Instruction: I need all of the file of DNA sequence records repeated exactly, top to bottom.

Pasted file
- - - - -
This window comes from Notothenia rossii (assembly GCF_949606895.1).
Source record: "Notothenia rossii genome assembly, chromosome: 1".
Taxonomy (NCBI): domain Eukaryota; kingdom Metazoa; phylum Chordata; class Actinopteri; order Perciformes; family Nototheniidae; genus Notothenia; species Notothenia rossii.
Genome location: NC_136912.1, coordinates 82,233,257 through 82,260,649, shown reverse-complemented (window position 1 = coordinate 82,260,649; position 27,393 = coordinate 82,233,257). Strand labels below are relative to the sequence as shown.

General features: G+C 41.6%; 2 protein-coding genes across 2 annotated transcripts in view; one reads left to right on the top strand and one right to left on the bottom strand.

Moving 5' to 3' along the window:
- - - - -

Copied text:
This window comes from Notothenia rossii (assembly GCF_949606895.1).
Source record: "Notothenia rossii genome assembly, chromosome: 1".
Taxonomy (NCBI): domain Eukaryota; kingdom Metazoa; phylum Chordata; class Actinopteri; order Perciformes; family Nototheniidae; genus Notothenia; species Notothenia rossii.
Genome location: NC_136912.1, coordinates 82,233,257 through 82,260,649, shown reverse-complemented (window position 1 = coordinate 82,260,649; position 27,393 = coordinate 82,233,257). Strand labels below are relative to the sequence as shown.

General features: G+C 41.6%; 2 protein-coding genes across 2 annotated transcripts in view; one reads left to right on the top strand and one right to left on the bottom strand.

Moving 5' to 3' along the window: